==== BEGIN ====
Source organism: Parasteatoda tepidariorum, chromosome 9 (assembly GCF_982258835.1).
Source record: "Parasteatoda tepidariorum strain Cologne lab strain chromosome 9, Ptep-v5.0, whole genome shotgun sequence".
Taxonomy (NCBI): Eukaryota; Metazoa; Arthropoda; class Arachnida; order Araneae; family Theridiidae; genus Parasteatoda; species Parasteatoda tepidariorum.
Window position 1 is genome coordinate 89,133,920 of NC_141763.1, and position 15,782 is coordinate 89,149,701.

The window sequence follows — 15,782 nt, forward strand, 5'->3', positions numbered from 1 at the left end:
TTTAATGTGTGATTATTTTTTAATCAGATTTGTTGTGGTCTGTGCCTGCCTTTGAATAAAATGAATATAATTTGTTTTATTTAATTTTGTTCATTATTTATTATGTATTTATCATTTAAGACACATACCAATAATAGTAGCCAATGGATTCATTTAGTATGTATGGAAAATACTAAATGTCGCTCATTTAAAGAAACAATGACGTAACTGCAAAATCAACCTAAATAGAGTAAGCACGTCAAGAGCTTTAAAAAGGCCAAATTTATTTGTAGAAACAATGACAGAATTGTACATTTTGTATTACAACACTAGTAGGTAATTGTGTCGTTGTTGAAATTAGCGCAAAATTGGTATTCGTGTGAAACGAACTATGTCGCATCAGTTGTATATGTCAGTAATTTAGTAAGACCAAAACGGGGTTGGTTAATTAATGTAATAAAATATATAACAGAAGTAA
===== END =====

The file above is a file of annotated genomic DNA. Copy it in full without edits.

Source organism: Parasteatoda tepidariorum, chromosome 9 (assembly GCF_982258835.1).
Source record: "Parasteatoda tepidariorum strain Cologne lab strain chromosome 9, Ptep-v5.0, whole genome shotgun sequence".
Taxonomy (NCBI): Eukaryota; Metazoa; Arthropoda; class Arachnida; order Araneae; family Theridiidae; genus Parasteatoda; species Parasteatoda tepidariorum.
Window position 1 is genome coordinate 89,133,920 of NC_141763.1, and position 15,782 is coordinate 89,149,701.

The window sequence follows — 15,782 nt, forward strand, 5'->3', positions numbered from 1 at the left end:
TTTAATGTGTGATTATTTTTTAATCAGATTTGTTGTGGTCTGTGCCTGCCTTTGAATAAAATGAATATAATTTGTTTTATTTAATTTTGTTCATTATTTATTATGTATTTATCATTTAAGACACATACCAATAATAGTAGCCAATGGATTCATTTAGTATGTATGGAAAATACTAAATGTCGCTCATTTAAAGAAACAATGACGTAACTGCAAAATCAACCTAAATAGAGTAAGCACGTCAAGAGCTTTAAAAAGGCCAAATTTATTTGTAGAAACAATGACAGAATTGTACATTTTGTATTACAACACTAGTAGGTAATTGTGTCGTTGTTGAAATTAGCGCAAAATTGGTATTCGTGTGAAACGAACTATGTCGCATCAGTTGTATATGTCAGTAATTTAGTAAGACCAAAACGGGGTTGGTTAATTAATGTAATAAAATATATAACAGAAGTAA